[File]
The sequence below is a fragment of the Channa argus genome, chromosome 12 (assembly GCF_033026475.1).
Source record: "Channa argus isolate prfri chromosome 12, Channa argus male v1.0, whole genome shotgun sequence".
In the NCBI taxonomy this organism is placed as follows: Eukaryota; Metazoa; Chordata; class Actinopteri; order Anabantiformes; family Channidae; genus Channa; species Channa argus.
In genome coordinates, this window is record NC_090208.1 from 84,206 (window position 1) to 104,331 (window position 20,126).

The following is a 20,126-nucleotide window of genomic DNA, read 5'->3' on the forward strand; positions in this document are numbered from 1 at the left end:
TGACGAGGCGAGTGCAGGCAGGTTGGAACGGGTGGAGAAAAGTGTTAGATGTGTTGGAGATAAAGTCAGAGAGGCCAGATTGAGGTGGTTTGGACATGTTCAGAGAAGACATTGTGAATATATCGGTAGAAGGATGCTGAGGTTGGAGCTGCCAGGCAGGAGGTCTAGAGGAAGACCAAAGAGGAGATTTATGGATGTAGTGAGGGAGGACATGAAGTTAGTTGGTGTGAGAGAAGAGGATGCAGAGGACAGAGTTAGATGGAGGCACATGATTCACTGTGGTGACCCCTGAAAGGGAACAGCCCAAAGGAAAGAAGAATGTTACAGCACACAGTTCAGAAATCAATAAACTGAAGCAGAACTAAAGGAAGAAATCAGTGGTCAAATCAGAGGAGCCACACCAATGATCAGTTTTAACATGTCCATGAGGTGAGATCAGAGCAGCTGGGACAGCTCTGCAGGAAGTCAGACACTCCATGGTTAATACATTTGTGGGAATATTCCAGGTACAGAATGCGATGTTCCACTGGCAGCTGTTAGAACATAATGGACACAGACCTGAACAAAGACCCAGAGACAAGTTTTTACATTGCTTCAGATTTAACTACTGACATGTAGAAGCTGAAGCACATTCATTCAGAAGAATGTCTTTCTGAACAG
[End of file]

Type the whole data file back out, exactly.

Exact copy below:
The sequence below is a fragment of the Channa argus genome, chromosome 12 (assembly GCF_033026475.1).
Source record: "Channa argus isolate prfri chromosome 12, Channa argus male v1.0, whole genome shotgun sequence".
In the NCBI taxonomy this organism is placed as follows: Eukaryota; Metazoa; Chordata; class Actinopteri; order Anabantiformes; family Channidae; genus Channa; species Channa argus.
In genome coordinates, this window is record NC_090208.1 from 84,206 (window position 1) to 104,331 (window position 20,126).

The following is a 20,126-nucleotide window of genomic DNA, read 5'->3' on the forward strand; positions in this document are numbered from 1 at the left end:
TGACGAGGCGAGTGCAGGCAGGTTGGAACGGGTGGAGAAAAGTGTTAGATGTGTTGGAGATAAAGTCAGAGAGGCCAGATTGAGGTGGTTTGGACATGTTCAGAGAAGACATTGTGAATATATCGGTAGAAGGATGCTGAGGTTGGAGCTGCCAGGCAGGAGGTCTAGAGGAAGACCAAAGAGGAGATTTATGGATGTAGTGAGGGAGGACATGAAGTTAGTTGGTGTGAGAGAAGAGGATGCAGAGGACAGAGTTAGATGGAGGCACATGATTCACTGTGGTGACCCCTGAAAGGGAACAGCCCAAAGGAAAGAAGAATGTTACAGCACACAGTTCAGAAATCAATAAACTGAAGCAGAACTAAAGGAAGAAATCAGTGGTCAAATCAGAGGAGCCACACCAATGATCAGTTTTAACATGTCCATGAGGTGAGATCAGAGCAGCTGGGACAGCTCTGCAGGAAGTCAGACACTCCATGGTTAATACATTTGTGGGAATATTCCAGGTACAGAATGCGATGTTCCACTGGCAGCTGTTAGAACATAATGGACACAGACCTGAACAAAGACCCAGAGACAAGTTTTTACATTGCTTCAGATTTAACTACTGACATGTAGAAGCTGAAGCACATTCATTCAGAAGAATGTCTTTCTGAACAG